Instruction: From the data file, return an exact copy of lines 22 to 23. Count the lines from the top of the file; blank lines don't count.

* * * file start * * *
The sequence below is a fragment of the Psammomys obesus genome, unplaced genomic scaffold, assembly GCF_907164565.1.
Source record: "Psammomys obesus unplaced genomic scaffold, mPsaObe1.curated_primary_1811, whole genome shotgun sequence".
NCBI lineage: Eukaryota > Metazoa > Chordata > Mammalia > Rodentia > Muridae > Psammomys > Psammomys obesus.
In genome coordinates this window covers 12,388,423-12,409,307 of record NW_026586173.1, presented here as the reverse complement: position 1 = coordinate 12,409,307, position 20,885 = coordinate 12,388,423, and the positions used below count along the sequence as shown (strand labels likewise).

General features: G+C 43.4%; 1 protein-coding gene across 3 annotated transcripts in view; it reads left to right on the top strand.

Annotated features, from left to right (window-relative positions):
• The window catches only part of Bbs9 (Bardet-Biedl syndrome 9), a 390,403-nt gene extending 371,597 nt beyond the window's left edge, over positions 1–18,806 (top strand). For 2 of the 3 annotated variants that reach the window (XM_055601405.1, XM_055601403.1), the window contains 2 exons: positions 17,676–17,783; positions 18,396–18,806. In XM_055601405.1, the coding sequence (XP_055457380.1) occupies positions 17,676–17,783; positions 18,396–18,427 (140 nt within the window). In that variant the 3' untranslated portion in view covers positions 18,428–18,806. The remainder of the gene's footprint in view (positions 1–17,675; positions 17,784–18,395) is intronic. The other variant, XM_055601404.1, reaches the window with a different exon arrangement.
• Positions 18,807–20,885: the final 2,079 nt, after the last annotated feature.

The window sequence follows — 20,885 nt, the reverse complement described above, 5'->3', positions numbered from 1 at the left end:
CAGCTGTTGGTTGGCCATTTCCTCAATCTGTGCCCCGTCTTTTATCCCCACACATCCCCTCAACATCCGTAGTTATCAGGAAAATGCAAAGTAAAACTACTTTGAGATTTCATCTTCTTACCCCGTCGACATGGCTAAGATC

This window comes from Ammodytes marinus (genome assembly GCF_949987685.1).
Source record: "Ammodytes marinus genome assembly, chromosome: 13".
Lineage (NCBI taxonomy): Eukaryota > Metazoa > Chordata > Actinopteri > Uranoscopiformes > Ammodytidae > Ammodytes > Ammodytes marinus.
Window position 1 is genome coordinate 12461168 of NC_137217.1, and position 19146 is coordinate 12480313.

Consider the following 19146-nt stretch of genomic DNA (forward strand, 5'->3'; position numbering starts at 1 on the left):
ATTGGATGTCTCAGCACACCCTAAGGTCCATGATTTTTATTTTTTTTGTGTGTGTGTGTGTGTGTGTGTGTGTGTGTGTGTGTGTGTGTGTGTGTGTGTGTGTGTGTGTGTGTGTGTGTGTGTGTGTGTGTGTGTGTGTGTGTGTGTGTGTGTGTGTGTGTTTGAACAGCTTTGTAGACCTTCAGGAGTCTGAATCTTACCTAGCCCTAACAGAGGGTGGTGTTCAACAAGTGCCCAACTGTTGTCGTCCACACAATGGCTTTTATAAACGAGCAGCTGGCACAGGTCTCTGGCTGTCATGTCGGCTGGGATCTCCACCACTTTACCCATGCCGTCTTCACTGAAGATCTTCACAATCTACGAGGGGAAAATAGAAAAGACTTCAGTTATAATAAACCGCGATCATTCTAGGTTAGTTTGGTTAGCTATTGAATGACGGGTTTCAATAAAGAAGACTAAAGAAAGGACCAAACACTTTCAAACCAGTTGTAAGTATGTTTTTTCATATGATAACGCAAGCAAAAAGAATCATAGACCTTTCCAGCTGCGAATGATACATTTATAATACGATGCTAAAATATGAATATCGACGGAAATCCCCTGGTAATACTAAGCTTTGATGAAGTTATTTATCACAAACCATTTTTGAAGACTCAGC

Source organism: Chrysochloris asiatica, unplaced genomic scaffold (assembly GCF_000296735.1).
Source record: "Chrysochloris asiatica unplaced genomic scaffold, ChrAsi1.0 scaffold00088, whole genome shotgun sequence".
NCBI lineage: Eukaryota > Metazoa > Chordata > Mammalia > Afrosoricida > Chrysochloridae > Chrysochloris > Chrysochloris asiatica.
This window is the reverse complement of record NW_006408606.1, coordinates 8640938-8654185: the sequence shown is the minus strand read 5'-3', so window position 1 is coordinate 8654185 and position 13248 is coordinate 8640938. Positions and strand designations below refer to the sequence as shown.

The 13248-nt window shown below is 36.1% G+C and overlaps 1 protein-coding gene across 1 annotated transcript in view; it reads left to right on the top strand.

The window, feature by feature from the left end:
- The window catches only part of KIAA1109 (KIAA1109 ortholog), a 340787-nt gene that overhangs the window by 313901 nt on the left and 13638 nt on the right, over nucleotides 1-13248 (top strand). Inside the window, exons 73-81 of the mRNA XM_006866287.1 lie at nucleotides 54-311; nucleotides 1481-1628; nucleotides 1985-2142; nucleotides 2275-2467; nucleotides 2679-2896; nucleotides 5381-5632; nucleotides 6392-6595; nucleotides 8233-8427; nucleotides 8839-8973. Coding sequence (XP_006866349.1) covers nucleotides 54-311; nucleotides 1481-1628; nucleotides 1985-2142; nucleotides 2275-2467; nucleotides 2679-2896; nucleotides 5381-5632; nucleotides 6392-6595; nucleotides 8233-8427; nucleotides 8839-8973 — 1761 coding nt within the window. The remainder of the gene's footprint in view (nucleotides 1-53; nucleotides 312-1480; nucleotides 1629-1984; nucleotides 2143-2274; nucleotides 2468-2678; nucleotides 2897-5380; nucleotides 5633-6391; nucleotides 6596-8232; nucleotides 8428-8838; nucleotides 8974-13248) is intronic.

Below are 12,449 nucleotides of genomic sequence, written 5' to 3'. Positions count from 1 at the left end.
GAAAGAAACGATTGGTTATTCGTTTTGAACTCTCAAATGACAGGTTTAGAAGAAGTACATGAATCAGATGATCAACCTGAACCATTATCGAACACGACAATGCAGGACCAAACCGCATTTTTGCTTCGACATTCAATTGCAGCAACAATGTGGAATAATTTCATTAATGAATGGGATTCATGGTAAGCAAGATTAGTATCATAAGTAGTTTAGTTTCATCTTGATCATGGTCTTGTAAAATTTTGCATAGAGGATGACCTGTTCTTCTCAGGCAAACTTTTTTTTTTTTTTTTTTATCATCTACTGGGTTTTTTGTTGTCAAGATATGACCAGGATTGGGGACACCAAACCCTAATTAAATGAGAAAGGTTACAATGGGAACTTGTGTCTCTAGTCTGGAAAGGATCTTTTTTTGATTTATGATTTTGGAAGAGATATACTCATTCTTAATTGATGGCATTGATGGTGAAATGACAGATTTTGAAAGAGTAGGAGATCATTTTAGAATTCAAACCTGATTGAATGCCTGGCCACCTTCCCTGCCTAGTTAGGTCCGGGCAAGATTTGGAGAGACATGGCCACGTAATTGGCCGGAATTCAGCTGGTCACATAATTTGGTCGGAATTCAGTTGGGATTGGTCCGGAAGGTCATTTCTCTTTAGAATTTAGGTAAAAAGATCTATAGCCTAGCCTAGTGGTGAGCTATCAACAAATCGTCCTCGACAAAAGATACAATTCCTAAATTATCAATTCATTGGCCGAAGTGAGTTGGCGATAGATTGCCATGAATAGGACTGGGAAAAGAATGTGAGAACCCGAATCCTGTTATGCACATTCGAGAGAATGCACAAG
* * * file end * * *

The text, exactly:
The window, feature by feature from the left end:
- The window catches only part of KIAA1109 (KIAA1109 ortholog), a 340787-nt gene that overhangs the window by 313901 nt on the left and 13638 nt on the right, over nucleotides 1-13248 (top strand). Inside the window, exons 73-81 of the mRNA XM_006866287.1 lie at nucleotides 54-311; nucleotides 1481-1628; nucleotides 1985-2142; nucleotides 2275-2467; nucleotides 2679-2896; nucleotides 5381-5632; nucleotides 6392-6595; nucleotides 8233-8427; nucleotides 8839-8973. Coding sequence (XP_006866349.1) covers nucleotides 54-311; nucleotides 1481-1628; nucleotides 1985-2142; nucleotides 2275-2467; nucleotides 2679-2896; nucleotides 5381-5632; nucleotides 6392-6595; nucleotides 8233-8427; nucleotides 8839-8973 — 1761 coding nt within the window. The remainder of the gene's footprint in view (nucleotides 1-53; nucleotides 312-1480; nucleotides 1629-1984; nucleotides 2143-2274; nucleotides 2468-2678; nucleotides 2897-5380; nucleotides 5633-6391; nucleotides 6596-8232; nucleotides 8428-8838; nucleotides 8974-13248) is intronic.